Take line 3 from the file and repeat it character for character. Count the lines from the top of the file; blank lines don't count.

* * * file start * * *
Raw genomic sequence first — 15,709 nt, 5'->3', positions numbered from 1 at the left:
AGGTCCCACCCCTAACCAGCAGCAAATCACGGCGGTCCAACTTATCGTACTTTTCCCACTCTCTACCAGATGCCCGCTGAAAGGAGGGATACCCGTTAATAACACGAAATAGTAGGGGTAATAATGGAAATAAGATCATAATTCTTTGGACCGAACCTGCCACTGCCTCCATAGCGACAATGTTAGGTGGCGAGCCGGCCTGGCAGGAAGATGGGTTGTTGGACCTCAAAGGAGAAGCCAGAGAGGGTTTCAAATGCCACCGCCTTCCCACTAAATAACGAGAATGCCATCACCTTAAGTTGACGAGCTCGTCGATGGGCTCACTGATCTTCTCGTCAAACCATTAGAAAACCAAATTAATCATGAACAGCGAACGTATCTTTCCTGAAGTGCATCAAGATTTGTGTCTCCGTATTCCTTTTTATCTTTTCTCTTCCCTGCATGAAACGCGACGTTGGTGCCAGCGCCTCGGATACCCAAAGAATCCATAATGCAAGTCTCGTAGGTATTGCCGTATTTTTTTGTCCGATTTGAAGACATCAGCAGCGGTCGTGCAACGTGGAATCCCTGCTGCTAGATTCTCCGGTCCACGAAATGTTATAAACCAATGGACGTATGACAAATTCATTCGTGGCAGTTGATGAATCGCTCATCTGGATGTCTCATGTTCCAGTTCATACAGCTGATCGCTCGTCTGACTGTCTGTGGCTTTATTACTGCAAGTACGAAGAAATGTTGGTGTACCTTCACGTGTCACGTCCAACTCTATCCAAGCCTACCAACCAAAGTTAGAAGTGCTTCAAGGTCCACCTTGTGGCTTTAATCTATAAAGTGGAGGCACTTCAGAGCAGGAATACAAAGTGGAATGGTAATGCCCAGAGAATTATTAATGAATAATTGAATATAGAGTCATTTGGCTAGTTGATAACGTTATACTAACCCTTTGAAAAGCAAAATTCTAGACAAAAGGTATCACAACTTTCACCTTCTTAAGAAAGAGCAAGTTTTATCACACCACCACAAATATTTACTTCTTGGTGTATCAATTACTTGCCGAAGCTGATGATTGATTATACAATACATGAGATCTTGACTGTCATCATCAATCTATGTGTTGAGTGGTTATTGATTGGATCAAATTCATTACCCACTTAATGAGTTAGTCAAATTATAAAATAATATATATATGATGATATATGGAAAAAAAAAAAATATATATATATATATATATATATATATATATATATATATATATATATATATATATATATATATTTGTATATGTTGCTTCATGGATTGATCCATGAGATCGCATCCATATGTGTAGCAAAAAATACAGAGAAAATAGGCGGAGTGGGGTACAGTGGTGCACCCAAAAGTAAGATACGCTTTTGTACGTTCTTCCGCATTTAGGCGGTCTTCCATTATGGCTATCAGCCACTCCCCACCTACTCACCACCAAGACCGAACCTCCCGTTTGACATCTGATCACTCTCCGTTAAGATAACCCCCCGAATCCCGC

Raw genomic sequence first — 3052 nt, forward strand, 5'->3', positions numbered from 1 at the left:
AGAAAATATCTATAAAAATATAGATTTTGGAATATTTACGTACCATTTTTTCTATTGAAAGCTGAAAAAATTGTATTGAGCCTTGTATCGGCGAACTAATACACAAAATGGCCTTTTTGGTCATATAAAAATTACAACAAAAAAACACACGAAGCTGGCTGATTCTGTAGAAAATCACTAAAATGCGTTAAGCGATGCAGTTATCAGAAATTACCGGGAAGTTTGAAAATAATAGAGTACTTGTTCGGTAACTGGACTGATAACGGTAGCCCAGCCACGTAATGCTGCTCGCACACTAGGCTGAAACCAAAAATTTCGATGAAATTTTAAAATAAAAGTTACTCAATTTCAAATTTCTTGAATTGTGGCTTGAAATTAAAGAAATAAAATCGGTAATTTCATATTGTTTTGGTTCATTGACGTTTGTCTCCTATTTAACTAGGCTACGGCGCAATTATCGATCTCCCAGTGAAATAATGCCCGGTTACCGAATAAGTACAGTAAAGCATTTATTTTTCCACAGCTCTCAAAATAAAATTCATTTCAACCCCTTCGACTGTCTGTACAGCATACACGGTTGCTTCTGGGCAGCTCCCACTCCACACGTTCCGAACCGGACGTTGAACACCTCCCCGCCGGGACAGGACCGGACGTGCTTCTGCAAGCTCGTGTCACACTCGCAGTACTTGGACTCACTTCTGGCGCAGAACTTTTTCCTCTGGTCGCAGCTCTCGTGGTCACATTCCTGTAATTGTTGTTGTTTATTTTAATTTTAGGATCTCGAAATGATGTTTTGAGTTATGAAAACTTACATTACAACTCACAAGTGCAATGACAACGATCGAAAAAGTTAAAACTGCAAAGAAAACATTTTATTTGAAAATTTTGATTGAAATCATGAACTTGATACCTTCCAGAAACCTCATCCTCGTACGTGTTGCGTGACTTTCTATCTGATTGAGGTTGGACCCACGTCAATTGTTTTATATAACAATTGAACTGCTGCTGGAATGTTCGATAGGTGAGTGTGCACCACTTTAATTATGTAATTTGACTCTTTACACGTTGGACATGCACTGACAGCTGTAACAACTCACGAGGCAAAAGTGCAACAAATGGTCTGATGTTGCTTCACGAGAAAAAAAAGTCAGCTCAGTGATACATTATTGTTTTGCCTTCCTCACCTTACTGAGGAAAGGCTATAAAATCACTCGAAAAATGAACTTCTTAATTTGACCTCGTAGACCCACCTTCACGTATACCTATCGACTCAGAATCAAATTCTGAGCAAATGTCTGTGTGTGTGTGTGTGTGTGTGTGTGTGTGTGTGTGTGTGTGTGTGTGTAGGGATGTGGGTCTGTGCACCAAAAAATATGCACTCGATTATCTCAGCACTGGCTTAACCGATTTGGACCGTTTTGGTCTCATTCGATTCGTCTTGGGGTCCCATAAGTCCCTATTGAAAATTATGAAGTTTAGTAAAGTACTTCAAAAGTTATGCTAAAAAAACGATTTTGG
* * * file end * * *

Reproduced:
Raw genomic sequence first — 3052 nt, forward strand, 5'->3', positions numbered from 1 at the left: